Thursday, August 21, 2014

Aug 20 (Day 232) - North Cascades Highway traverse, Great bird find!

First, Sonia got a big promotion today! She is now a Senior Travel Manager at Cognizant. We are both very happy for her. She is very deserving of this recognition.

I knew today was going to be one of the toughest days of the year.  I managed to cross the very long, very challenging 78-mile stretch from Mazama, WA on the eastern side of the North Cascades to Marblemount on the Western side. However, this is only half of the story. I also took a 6-hour, 8-mile hike that climbed ~2,300' into the mountains. This made for 6 hours of biking and 6 hours of hiking today. I am exhausted. I am going to give myself a day off tomorrow and do some local birding around Marblemount; This will let my legs and ass heal after a grueling day today.



Simply put, this ride is absolutely incredible. The well-maintained Highway 20 runs through some of the most unspoiled wilderness in the Lower 48 States. It was just sprawling forest surrounding the amazingly rugged peaks that rise high above treelike. This area is too rugged for a ski industry to have developed (yay!), so its still very pristine unlike much of Utah and Colorado. I am just gonna start throwing out photos since I took a lot of them today.

Local birders Victor and Libby Glick 
recognized me on the road just as
I started the big climb!


View up the last 4 miles of the killer 18-mile, 3,700' 
climb to start the day. I passed just below that 
huge formation right of center

View looking back down/west during 
the last mile of that same climb

Starting the descent after crossing Washington Pass

Now this is where things got really interesting. The Maple Pass hike that I did today just after crossing Washington Pass was potentially the single best day hike I have ever done. The road is great, but you simply must get a bit higher to really appreciate what's going on in the North Cascades!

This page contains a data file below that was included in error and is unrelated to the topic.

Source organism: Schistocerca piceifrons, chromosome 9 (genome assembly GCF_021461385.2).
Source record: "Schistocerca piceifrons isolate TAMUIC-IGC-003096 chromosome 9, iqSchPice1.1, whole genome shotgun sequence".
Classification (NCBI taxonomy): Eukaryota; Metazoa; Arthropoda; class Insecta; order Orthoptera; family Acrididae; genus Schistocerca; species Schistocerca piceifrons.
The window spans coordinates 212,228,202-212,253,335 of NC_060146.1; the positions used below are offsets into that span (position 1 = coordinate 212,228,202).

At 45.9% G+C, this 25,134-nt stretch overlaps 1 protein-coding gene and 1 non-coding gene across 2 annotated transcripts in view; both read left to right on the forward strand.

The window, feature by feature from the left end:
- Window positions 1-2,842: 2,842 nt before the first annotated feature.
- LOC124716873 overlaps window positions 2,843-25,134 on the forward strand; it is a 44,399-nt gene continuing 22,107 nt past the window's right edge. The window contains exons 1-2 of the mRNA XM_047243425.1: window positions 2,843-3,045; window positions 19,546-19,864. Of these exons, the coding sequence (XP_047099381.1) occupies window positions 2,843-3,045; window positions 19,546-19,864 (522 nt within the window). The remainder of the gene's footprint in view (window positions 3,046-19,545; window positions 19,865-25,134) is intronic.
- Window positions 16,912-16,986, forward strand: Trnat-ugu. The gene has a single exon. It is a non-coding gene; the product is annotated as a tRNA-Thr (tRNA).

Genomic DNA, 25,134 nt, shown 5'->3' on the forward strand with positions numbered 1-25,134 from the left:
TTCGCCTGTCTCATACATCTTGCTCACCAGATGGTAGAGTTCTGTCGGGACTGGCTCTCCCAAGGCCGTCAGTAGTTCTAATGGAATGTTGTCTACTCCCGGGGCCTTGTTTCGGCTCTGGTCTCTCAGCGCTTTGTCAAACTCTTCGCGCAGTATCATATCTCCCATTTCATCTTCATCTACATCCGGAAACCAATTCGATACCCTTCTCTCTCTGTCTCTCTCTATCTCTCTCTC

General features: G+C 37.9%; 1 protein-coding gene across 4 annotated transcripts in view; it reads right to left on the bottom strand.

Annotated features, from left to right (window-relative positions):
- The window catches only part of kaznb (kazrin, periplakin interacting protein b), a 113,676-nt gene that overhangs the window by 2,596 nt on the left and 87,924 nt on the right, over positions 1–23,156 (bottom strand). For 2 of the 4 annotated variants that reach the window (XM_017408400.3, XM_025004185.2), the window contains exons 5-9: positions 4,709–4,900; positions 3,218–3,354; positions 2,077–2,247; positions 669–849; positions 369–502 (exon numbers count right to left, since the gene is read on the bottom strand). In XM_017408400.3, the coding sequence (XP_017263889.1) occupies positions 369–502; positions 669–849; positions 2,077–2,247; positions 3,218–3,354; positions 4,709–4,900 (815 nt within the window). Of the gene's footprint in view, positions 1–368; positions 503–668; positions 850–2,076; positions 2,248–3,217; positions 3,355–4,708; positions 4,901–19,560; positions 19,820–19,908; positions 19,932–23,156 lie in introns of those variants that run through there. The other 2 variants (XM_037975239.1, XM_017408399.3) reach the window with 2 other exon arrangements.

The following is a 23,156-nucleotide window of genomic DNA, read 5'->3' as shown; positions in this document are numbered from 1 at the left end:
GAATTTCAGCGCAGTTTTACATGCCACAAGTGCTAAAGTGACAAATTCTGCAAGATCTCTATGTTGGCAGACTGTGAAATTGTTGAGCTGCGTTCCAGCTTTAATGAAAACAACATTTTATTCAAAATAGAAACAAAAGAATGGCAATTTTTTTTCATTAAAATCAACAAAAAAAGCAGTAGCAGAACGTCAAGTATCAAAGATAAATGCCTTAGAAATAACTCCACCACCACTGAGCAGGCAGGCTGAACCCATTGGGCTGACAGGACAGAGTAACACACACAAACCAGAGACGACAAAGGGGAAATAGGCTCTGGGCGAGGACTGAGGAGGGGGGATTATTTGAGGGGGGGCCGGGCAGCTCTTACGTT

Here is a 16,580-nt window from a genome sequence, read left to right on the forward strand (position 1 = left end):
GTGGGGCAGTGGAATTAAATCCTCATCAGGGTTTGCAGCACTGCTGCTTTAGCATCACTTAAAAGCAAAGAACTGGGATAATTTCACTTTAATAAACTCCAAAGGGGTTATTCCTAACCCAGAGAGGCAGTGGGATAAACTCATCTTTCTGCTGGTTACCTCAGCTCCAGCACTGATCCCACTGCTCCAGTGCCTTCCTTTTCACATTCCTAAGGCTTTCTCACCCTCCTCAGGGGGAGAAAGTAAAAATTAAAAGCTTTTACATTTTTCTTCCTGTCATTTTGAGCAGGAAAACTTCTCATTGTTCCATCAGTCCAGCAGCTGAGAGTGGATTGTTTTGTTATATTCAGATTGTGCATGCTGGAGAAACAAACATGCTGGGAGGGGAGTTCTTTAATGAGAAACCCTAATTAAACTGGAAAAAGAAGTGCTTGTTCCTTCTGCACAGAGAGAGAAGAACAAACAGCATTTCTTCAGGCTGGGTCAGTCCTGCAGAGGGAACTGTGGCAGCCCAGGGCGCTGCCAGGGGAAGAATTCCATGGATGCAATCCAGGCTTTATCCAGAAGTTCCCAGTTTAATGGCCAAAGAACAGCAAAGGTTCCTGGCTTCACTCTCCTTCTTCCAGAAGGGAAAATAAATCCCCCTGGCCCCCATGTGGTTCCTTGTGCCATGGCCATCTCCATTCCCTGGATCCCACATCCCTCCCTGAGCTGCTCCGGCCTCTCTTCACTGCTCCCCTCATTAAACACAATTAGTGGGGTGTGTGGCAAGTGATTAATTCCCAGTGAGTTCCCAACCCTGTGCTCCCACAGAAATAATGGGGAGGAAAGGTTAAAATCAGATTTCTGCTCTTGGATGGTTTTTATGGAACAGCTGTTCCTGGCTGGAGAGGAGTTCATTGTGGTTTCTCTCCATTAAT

I had a nice chat about birds and science with Scott Price
at the top of the pass


Besides the incredible scenery, there was a bird-motivated reason behind this hike. In speaking with a long-time birding friend, Barry Lyon, he suggested that I look for Gray-crowned rosy-finch on the hike to Maple Pass. His rationale was that I was already going to be at 5,000' when I biked by the trailhead, so what effort was it to climb to  ~7,000' (easier said than done)? If I could find the bird here, it would mean I might be able to skip Mount Rainier. Rainier NP is a very reliable place for this species since it is heavily glaciated; Rosy-finches like it high and cold. However, Rainier would be a bit of a detour back to the east from my potentially more coastal route. It would also require biking back up to 5,000 feet of elevation (from sea level) and hiking to around 8,000 feet to have a good shot at the birds. This would be a lot of effort. With all of this in mind, I arrived at the trailhead, stashed my bike in the woods and began the amazing hike pictured above.